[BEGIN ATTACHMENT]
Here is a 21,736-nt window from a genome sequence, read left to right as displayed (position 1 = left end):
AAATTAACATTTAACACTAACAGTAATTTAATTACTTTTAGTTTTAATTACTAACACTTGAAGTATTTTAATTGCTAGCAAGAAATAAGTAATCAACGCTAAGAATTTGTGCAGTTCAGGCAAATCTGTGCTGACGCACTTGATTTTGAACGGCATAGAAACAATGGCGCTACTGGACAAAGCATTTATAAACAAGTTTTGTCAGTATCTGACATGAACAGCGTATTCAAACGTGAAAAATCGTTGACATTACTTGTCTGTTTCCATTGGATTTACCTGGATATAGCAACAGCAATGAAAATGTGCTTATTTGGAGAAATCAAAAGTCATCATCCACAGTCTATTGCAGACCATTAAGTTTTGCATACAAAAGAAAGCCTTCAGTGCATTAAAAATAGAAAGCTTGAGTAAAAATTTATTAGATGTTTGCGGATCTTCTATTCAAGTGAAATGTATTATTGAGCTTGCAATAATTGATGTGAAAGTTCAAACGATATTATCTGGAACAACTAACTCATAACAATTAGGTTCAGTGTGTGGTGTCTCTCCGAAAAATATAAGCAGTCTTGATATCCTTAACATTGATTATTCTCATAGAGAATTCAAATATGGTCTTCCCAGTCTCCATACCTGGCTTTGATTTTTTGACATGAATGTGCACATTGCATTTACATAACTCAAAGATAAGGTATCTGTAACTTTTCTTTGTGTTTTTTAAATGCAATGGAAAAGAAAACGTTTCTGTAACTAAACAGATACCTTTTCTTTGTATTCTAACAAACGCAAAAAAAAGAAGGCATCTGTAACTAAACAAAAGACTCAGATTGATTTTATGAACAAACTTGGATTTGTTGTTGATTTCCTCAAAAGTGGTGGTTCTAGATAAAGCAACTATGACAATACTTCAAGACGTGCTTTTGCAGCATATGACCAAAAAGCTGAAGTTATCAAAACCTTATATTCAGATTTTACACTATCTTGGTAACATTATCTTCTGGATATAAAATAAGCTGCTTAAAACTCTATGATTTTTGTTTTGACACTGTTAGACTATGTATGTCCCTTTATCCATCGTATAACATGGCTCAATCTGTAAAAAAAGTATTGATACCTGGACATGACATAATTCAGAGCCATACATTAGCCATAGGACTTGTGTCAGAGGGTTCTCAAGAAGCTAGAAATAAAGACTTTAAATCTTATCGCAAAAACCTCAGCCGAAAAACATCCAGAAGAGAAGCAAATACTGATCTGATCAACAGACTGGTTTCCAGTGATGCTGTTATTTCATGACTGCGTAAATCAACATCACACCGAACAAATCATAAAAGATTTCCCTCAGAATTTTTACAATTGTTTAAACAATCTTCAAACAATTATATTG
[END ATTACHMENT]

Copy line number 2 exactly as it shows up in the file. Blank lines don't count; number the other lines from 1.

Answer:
AAATTAACATTTAACACTAACAGTAATTTAATTACTTTTAGTTTTAATTACTAACACTTGAAGTATTTTAATTGCTAGCAAGAAATAAGTAATCAACGCTAAGAATTTGTGCAGTTCAGGCAAATCTGTGCTGACGCACTTGATTTTGAACGGCATAGAAACAATGGCGCTACTGGACAAAGCATTTATAAACAAGTTTTGTCAGTATCTGACATGAACAGCGTATTCAAACGTGAAAAATCGTTGACATTACTTGTCTGTTTCCATTGGATTTACCTGGATATAGCAACAGCAATGAAAATGTGCTTATTTGGAGAAATCAAAAGTCATCATCCACAGTCTATTGCAGACCATTAAGTTTTGCATACAAAAGAAAGCCTTCAGTGCATTAAAAATAGAAAGCTTGAGTAAAAATTTATTAGATGTTTGCGGATCTTCTATTCAAGTGAAATGTATTATTGAGCTTGCAATAATTGATGTGAAAGTTCAAACGATATTATCTGGAACAACTAACTCATAACAATTAGGTTCAGTGTGTGGTGTCTCTCCGAAAAATATAAGCAGTCTTGATATCCTTAACATTGATTATTCTCATAGAGAATTCAAATATGGTCTTCCCAGTCTCCATACCTGGCTTTGATTTTTTGACATGAATGTGCACATTGCATTTACATAACTCAAAGATAAGGTATCTGTAACTTTTCTTTGTGTTTTTTAAATGCAATGGAAAAGAAAACGTTTCTGTAACTAAACAGATACCTTTTCTTTGTATTCTAACAAACGCAAAAAAAAGAAGGCATCTGTAACTAAACAAAAGACTCAGATTGATTTTATGAACAAACTTGGATTTGTTGTTGATTTCCTCAAAAGTGGTGGTTCTAGATAAAGCAACTATGACAATACTTCAAGACGTGCTTTTGCAGCATATGACCAAAAAGCTGAAGTTATCAAAACCTTATATTCAGATTTTACACTATCTTGGTAACATTATCTTCTGGATATAAAATAAGCTGCTTAAAACTCTATGATTTTTGTTTTGACACTGTTAGACTATGTATGTCCCTTTATCCATCGTATAACATGGCTCAATCTGTAAAAAAAGTATTGATACCTGGACATGACATAATTCAGAGCCATACATTAGCCATAGGACTTGTGTCAGAGGGTTCTCAAGAAGCTAGAAATAAAGACTTTAAATCTTATCGCAAAAACCTCAGCCGAAAAACATCCAGAAGAGAAGCAAATACTGATCTGATCAACAGACTGGTTTCCAGTGATGCTGTTATTTCATGACTGCGTAAATCAACATCACACCGAACAAATCATAAAAGATTTCCCTCAGAATTTTTACAATTGTTTAAACAATCTTCAAACAATTATATTG